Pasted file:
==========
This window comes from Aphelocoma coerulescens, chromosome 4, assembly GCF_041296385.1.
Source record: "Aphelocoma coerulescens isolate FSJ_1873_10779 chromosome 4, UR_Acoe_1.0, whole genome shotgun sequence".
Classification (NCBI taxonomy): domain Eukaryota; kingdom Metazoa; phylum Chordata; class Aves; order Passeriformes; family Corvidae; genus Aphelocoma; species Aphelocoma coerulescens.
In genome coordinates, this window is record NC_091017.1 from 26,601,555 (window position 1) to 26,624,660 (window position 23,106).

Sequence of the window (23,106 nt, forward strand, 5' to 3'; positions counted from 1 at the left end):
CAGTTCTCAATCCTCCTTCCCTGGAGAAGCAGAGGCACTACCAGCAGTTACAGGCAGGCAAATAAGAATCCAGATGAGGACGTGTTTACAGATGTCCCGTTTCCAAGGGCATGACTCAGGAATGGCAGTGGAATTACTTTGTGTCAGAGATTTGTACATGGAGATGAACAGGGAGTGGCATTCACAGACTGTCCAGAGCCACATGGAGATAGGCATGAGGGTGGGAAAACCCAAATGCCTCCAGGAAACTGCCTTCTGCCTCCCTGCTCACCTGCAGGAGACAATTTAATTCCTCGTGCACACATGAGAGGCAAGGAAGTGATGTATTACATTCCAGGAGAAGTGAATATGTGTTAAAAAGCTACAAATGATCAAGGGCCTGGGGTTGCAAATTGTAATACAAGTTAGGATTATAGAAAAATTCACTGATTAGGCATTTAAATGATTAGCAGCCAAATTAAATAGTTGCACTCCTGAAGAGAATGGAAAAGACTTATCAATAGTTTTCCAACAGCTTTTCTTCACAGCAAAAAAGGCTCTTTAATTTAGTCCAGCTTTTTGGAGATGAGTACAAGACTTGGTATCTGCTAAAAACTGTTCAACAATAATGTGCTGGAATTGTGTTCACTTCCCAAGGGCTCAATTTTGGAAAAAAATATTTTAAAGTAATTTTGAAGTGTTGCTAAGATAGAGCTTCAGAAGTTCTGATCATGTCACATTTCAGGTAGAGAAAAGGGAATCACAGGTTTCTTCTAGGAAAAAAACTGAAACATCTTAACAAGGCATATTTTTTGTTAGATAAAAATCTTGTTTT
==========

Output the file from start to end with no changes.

This window comes from Aphelocoma coerulescens, chromosome 4, assembly GCF_041296385.1.
Source record: "Aphelocoma coerulescens isolate FSJ_1873_10779 chromosome 4, UR_Acoe_1.0, whole genome shotgun sequence".
Classification (NCBI taxonomy): domain Eukaryota; kingdom Metazoa; phylum Chordata; class Aves; order Passeriformes; family Corvidae; genus Aphelocoma; species Aphelocoma coerulescens.
In genome coordinates, this window is record NC_091017.1 from 26,601,555 (window position 1) to 26,624,660 (window position 23,106).

Sequence of the window (23,106 nt, forward strand, 5' to 3'; positions counted from 1 at the left end):
CAGTTCTCAATCCTCCTTCCCTGGAGAAGCAGAGGCACTACCAGCAGTTACAGGCAGGCAAATAAGAATCCAGATGAGGACGTGTTTACAGATGTCCCGTTTCCAAGGGCATGACTCAGGAATGGCAGTGGAATTACTTTGTGTCAGAGATTTGTACATGGAGATGAACAGGGAGTGGCATTCACAGACTGTCCAGAGCCACATGGAGATAGGCATGAGGGTGGGAAAACCCAAATGCCTCCAGGAAACTGCCTTCTGCCTCCCTGCTCACCTGCAGGAGACAATTTAATTCCTCGTGCACACATGAGAGGCAAGGAAGTGATGTATTACATTCCAGGAGAAGTGAATATGTGTTAAAAAGCTACAAATGATCAAGGGCCTGGGGTTGCAAATTGTAATACAAGTTAGGATTATAGAAAAATTCACTGATTAGGCATTTAAATGATTAGCAGCCAAATTAAATAGTTGCACTCCTGAAGAGAATGGAAAAGACTTATCAATAGTTTTCCAACAGCTTTTCTTCACAGCAAAAAAGGCTCTTTAATTTAGTCCAGCTTTTTGGAGATGAGTACAAGACTTGGTATCTGCTAAAAACTGTTCAACAATAATGTGCTGGAATTGTGTTCACTTCCCAAGGGCTCAATTTTGGAAAAAAATATTTTAAAGTAATTTTGAAGTGTTGCTAAGATAGAGCTTCAGAAGTTCTGATCATGTCACATTTCAGGTAGAGAAAAGGGAATCACAGGTTTCTTCTAGGAAAAAAACTGAAACATCTTAACAAGGCATATTTTTTGTTAGATAAAAATCTTGTTTT